When there is no personal account of the valor it takes to receive a Medal of Honor it is most often because the gallant have fallen in combat. But in the case of Medal of Honor recipient Einar Ingman, it would be because his wounds during the action were so significant that he had no recollection of the action for which he was awarded him the honor.
On a treacherous ridge in Korea, Ingman organized a group of soldiers after the officers had been killed and pressed on with an attack on this key position. During this time, he would personally take out two machine gun positions which resulted in direct hits to his face and neck from shrapnel and machine gun fire.
Despite these devastating wounds, Ingman rose back up and cleared the two gun positions before passing out due to his wounds. Despite the experience that would define some men for a lifetime, he would have no memories of the battle and the accounts of his gallantry would have to come from his fellow soldiers.
For the actions witnessed by these men, this soldier would earn the nation’s highest military honor and the respect of every man he served with that day.
From the Farm to Korea
The life of Einar Ingman began on a Wisconsin farm. Born in 1929, he initially enlisted in the Army in 1948 with the desire to work with heavy machinery. However, in what would be a stroke of luck for the men he would eventually lead in combat, Ingman was assigned to the Infantry. As war broke out in Korea in 1950, Ingman would find himself thrust into the action far from a farm and with all the pleasantries a grunt might hope to expect in combat.
By the time of action that won him his Medal of Honor, Ingman had already been wounded once in the fighting and was a battle-hardened soldier. By February of 1951, the 7th Infantry Division would find itself pushing towards the Korean town of Malta-ri. Ingman was part of a two squad group assigned with taking a treacherous ridge raining fire down up any advancing allied troops.
The Korean War was, in the first year, very dynamic and territory was lost and gained, for the men on the ground, it became a battle for every hill and ridge one at a time. Manning this particular ridge were a group of Chinese who were determined to hold it at all costs.
Can’t Keep a Good Man Down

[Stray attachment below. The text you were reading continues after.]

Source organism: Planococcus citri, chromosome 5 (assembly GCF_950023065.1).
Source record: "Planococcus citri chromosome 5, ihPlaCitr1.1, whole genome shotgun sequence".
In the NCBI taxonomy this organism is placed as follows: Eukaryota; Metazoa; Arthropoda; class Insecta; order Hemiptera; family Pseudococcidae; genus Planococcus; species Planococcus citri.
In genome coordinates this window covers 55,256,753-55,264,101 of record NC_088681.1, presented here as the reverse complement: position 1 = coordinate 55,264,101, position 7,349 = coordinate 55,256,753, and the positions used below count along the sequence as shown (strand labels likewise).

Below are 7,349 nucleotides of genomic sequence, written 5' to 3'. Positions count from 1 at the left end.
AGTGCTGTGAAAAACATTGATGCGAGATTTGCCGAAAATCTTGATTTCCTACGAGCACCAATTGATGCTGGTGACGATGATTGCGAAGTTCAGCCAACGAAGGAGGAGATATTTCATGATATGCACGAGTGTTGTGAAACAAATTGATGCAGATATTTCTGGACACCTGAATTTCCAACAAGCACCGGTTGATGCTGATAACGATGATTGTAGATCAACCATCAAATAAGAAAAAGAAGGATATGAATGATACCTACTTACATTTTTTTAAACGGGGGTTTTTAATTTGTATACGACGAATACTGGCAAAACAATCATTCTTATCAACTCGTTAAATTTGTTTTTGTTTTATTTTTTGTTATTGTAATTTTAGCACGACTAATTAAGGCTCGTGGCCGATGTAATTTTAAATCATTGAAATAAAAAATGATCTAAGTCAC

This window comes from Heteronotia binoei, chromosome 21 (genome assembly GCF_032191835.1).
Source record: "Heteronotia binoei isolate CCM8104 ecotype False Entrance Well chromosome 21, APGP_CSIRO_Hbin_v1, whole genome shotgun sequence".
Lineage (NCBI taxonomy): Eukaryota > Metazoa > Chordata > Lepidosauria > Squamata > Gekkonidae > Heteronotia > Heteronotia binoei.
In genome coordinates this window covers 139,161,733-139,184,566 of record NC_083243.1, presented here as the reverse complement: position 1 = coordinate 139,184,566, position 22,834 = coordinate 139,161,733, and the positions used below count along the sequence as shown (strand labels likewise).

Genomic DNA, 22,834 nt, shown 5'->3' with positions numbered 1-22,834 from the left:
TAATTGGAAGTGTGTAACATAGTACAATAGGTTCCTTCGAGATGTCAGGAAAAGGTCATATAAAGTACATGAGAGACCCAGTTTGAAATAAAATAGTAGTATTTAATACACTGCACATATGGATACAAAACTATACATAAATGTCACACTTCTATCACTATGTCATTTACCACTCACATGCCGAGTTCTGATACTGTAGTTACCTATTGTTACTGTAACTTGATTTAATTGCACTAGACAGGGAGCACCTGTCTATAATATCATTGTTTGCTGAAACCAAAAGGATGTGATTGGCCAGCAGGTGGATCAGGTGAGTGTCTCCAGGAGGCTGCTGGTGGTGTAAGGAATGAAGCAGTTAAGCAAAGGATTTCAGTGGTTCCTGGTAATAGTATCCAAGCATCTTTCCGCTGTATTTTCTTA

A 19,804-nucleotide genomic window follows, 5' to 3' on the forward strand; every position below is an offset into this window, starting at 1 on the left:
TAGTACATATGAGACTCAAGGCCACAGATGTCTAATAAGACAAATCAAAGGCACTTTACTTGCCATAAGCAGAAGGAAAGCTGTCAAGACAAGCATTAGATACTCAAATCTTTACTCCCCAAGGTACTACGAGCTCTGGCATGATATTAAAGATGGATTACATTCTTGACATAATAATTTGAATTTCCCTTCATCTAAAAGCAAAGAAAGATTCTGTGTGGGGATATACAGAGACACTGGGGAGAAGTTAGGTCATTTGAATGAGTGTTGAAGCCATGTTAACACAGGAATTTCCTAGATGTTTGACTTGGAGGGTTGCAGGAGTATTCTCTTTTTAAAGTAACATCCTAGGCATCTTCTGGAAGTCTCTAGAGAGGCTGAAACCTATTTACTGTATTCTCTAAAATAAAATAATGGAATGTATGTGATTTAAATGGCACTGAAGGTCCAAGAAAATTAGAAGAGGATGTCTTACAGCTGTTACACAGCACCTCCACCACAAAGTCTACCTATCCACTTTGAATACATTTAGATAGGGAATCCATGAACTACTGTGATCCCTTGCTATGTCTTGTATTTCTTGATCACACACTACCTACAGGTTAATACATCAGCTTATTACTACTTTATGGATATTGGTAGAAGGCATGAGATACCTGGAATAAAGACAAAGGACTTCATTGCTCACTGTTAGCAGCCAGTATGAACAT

On February 26th, 1951, Corporal Einar Ingman would, through circumstances of combat, find himself in charge of two squads when their officers were killed or wounded. Their objective was a fortified ridge-top position manned by a resilient enemy who would not give ground easily. Once Ingman realized the two squad leaders had gone down, he reorganized the men into one assault group under his command.
This might seem like a given, but considering the daunting task ahead of them for any man to assume responsibility requires exceptional courage and leadership. Straight away, he began to direct the men from one position to the other. They leaped through heavy enemy fire, as Ingman called in fire support.
As they approached the ridge, they became pinned down by heavy enemy fire from a series of two fortified positions. Upon identifying the first, Ingman charged it alone as he realized the heavy toll this machine gun position was taking on his men. With precision aim, he threw a grenade into the position killing most of its occupants, while he finished the rest off with his rifle.
It was at this point that the second machine gun position opened fire from only 15 yards away. Without hesitation, Ingman charged this second position alone.
Just then, a grenade exploded sending shrapnel directly to his head and taking off part of his left ear as it knocked him to the ground. Undeterred, he rose again to his feet and pressed the attack when he was shot directly in the face just below the nose with the round exiting behind what remained of his left ear.
This would be the last thing Ingman would remember, but what his fellow soldiers recalled would be remarkable. Partially blinded and missing a good number of his teeth, Ingman rose to his feet again and continued the charge.
He fired his rifle until he was out of rounds and then finished off the rest of the Chinese machine-gun position with his bayonet, before finally passing out from his wounds.
An Action to Remember
The enemy in front of Ingman broke and fled at the sight of his gallantry, but the next thing Ingman would recall was waking up in a Tokyo hospital about a week later, with no recollection of his actions in Korea. In fact, for a period of time Ingman could not even recall his own name due to the severity of the injuries.
It would take over 20 surgeries for Ingman to slowly begin to recover any memories. He was eventually flown to a hospital in Washington D.C.
In 1951, Einar Ingman would receive the Medal of Honor for the actions he could barely remember from President Harry Truman. Upon returning home to Wisconsin, the people of his hometown treated him to a new house, boat, and a hero’s welcome.
After exiting the Army in 1951, he would retain enough of his memory to marry his hometown sweetheart and raise seven kids. For 32 years, this gallant warrior would serve in the inconspicuous role as a mail clerk in Tomahawk, Wisconsin.
Despite his struggles with memory, he would forever retain the gratitude of a nation and the respect of all the men who witnessed on his behalf a conspicuous act of gallantry that deserves a hallowed place in the halls of history.
Einar Ingman might not remember all of his actions, but the history of war most certainly will.